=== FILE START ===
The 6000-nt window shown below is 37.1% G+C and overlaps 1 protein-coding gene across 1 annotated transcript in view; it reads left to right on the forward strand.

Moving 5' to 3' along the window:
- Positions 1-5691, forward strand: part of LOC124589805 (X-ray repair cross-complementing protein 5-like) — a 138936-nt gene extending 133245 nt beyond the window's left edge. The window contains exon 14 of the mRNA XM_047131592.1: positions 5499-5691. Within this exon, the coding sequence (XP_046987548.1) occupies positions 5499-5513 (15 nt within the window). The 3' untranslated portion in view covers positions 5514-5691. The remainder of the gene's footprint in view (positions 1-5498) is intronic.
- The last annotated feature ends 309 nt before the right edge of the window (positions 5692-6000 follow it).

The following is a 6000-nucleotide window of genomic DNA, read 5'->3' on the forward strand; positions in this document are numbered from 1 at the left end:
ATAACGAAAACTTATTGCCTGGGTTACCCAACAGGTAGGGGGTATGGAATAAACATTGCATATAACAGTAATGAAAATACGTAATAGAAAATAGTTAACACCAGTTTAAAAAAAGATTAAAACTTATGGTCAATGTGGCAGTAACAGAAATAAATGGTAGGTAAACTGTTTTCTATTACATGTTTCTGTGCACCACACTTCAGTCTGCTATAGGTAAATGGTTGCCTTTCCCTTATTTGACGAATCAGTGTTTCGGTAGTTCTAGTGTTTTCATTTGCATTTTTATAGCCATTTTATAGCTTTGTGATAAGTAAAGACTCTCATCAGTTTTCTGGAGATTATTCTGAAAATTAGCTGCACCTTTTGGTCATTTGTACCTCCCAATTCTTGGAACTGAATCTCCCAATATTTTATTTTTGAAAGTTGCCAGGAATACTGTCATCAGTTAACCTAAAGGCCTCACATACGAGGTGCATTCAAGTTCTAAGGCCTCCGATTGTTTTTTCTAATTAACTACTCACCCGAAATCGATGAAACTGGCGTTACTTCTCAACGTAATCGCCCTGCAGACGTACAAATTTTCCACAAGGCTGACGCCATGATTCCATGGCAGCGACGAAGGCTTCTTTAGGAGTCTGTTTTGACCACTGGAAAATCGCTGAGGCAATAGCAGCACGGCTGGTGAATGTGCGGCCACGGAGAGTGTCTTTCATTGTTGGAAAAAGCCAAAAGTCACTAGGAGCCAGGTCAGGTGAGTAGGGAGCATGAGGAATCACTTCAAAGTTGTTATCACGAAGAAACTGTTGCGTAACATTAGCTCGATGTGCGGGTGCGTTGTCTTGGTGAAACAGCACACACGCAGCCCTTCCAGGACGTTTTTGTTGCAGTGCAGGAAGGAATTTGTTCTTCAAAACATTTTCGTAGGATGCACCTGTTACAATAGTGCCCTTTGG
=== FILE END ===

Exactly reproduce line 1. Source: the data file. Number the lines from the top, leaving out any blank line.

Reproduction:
The 6000-nt window shown below is 37.1% G+C and overlaps 1 protein-coding gene across 1 annotated transcript in view; it reads left to right on the forward strand.